Van Anrooij is a regular winner on the cyclocross circuit, so her advice clearly works. He’s also making his mark on the road, winning this year’s Trofeo Alfredo Binda-Comune di Cittiglio and finishing third in April’s Amstel Gold Race. The seemingly seamless transition between muddy fields and soft bitumen is common. On the men’s side, every year since 2014 the cyclocross world champion has been, or has become, a road star. In 2014, Czech rider Zdeněk Štybar, who recently retired from road racing for the Jayco Alula team, beat cyclocross legend Sven Nys. Since Štybar, Mathieu van der Poel and Wout van Aert, arguably two of the biggest names in road racing, have won eight times between them with Van der Poel ahead five to three. Britain’s Tom Pidcock, the great hope of Ineos Grenadiers, won in 2022.
On the women’s side, a snapshot: Marianne Vos has won eight cyclocross world titles since 2006. On asphalt, her record is just as decorated and includes winning three world titles, three women’s Giro d’ Italy and an Olympic road race title in London, 2012.
Many think this successful crossover is a recent phenomenon, but it’s not like France’s Octave Lapize attributes his Tour de France victory to an off-season spent in the mud. His Tour triumph came in 1910. Lapize knew then, as Van Anrooij does today, that in winter there are road benefits from wading through waterlogged fields…
More power and more speed
“The high-intensity nature of cyclocross, which you’re racing for a large part of the winter, pays off in the road season as you get stronger on acceleration,” says Van Anrooij. “This is especially important in the spring classics, such as Flanders and Amstel, where your ability to accelerate, at the right time, can make or break a race.”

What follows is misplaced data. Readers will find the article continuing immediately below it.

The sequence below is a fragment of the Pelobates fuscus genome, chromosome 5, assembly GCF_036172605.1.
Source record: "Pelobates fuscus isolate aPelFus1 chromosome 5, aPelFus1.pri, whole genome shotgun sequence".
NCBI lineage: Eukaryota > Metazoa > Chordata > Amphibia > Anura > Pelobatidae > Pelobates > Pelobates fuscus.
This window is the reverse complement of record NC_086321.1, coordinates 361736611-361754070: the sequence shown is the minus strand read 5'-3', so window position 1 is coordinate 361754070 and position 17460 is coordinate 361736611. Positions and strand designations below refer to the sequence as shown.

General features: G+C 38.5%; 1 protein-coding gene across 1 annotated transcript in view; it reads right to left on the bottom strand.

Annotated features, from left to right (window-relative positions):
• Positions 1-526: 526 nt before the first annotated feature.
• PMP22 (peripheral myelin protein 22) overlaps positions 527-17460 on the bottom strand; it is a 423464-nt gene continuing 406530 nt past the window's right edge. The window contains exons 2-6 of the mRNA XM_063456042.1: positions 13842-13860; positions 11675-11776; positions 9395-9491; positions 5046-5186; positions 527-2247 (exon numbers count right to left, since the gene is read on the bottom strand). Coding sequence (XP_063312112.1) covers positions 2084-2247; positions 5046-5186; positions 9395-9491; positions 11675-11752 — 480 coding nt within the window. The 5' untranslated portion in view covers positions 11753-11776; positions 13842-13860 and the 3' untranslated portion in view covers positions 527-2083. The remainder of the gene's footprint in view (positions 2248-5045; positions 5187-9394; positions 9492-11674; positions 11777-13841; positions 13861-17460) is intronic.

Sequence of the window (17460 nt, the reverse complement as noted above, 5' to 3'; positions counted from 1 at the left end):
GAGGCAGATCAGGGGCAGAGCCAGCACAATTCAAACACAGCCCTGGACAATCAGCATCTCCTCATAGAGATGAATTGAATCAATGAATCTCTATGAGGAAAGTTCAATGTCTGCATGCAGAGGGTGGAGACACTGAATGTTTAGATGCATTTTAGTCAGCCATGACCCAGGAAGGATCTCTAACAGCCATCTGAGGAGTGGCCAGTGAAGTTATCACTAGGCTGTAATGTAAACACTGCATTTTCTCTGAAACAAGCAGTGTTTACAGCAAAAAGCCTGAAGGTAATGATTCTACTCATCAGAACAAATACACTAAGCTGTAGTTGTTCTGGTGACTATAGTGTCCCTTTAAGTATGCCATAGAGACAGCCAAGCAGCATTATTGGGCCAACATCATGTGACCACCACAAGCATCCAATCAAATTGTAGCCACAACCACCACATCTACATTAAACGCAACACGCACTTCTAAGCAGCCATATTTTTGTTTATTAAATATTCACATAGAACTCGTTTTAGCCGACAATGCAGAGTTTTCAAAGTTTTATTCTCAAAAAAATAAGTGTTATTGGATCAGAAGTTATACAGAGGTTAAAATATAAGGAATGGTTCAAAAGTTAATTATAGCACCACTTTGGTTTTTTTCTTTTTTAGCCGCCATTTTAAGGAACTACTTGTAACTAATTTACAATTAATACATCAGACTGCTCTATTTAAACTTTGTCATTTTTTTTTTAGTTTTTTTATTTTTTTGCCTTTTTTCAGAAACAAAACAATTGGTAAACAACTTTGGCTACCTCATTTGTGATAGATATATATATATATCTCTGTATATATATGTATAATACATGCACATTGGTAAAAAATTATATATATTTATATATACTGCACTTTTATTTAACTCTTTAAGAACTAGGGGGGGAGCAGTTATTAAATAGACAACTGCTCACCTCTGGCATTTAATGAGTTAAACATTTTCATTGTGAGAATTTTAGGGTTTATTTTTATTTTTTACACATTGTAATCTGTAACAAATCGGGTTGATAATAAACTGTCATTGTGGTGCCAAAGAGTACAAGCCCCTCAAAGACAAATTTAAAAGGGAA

Become one with your bike
“Perhaps the best transferable skill is handling your bike. That’s so important in cyclocross to stay upright on fast, muddy descents. You notice it a lot on the road, especially in a race like the Strade Bianche where there are long gravel sections. Also, if I’m on the road and push myself to the edge, it’s easy enough to jump back onto the road. Where cyclocross doesn’t really help you on the road is positioning. It can be chaotic on the group and you don’t get that too often off the road.”
Cyclocross also gets your competitive juices flowing so you’re a little sharper for the road season, more durable and really fun. It might be the season of gluttony, but fill up on cyclocross and you’ll enjoy the perfect holiday gift: stronger, smoother, more resilient cycling.